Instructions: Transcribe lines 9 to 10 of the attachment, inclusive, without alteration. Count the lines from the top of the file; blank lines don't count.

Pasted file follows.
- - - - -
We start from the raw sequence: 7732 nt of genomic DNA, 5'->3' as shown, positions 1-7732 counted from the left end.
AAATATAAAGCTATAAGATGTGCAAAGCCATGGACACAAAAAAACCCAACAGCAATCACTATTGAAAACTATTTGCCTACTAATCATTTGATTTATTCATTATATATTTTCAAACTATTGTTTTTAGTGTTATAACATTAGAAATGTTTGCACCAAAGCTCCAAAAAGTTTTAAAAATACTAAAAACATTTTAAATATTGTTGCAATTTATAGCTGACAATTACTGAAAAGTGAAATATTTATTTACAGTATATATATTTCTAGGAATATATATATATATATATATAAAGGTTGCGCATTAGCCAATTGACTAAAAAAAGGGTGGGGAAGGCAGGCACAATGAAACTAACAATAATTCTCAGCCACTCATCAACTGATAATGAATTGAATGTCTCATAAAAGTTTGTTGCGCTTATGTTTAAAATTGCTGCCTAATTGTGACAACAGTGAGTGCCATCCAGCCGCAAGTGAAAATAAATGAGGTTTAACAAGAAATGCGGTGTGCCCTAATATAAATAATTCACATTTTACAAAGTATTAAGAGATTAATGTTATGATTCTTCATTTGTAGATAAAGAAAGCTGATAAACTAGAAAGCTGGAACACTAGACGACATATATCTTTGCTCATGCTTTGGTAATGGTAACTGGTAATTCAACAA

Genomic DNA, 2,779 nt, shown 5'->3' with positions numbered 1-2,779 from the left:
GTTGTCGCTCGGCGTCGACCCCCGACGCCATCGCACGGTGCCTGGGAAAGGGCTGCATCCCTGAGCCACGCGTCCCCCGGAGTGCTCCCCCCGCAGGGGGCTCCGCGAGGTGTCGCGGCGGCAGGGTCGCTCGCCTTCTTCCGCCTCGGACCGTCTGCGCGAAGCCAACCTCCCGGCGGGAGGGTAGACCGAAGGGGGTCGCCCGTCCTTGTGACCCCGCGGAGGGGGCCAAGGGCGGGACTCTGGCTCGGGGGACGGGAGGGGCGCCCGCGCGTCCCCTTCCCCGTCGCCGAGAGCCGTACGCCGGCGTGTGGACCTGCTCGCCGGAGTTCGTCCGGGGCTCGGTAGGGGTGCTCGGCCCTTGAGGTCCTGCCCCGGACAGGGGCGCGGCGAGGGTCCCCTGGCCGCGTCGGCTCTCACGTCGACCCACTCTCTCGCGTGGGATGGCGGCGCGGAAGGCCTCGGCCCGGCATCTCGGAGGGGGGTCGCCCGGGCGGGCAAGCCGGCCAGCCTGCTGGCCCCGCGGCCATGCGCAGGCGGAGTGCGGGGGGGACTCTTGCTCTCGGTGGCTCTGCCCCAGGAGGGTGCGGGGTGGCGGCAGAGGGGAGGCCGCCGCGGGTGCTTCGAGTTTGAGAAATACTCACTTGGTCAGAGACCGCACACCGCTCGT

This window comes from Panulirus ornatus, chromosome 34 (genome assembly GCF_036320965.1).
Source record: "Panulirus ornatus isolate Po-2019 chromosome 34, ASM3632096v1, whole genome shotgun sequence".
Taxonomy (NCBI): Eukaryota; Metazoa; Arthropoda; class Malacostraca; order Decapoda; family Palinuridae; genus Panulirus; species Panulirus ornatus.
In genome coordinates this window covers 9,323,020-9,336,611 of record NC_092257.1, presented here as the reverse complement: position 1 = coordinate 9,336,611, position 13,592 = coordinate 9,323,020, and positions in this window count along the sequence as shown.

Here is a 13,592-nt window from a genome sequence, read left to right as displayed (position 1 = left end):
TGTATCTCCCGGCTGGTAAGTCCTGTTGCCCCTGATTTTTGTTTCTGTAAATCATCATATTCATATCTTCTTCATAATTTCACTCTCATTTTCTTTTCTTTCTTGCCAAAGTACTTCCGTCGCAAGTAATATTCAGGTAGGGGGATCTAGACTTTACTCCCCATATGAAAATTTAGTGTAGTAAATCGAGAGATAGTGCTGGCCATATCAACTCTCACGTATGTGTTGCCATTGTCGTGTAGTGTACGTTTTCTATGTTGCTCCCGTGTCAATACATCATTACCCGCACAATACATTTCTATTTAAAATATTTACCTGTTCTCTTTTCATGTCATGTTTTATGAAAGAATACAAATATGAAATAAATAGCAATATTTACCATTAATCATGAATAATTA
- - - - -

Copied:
Here is a 13,592-nt window from a genome sequence, read left to right as displayed (position 1 = left end):
TGTATCTCCCGGCTGGTAAGTCCTGTTGCCCCTGATTTTTGTTTCTGTAAATCATCATATTCATATCTTCTTCATAATTTCACTCTCATTTTCTTTTCTTTCTTGCCAAAGTACTTCCGTCGCAAGTAATATTCAGGTAGGGGGATCTAGACTTTACTCCCCATATGAAAATTTAGTGTAGTAAATCGAGAGATAGTGCTGGCCATATCAACTCTCACGTATGTGTTGCCATTGTCGTGTAGTGTACGTTTTCTATGTTGCTCCCGTGTCAATACATCATTACCCGCACAATACATTTCTATTTAAAATATTTACCTGTTCTCTTTTCATGTCATGTTTTATGAAAGAATACAAATATGAAATAAATAGCAATATTTACCATTAATCATGAATAATTA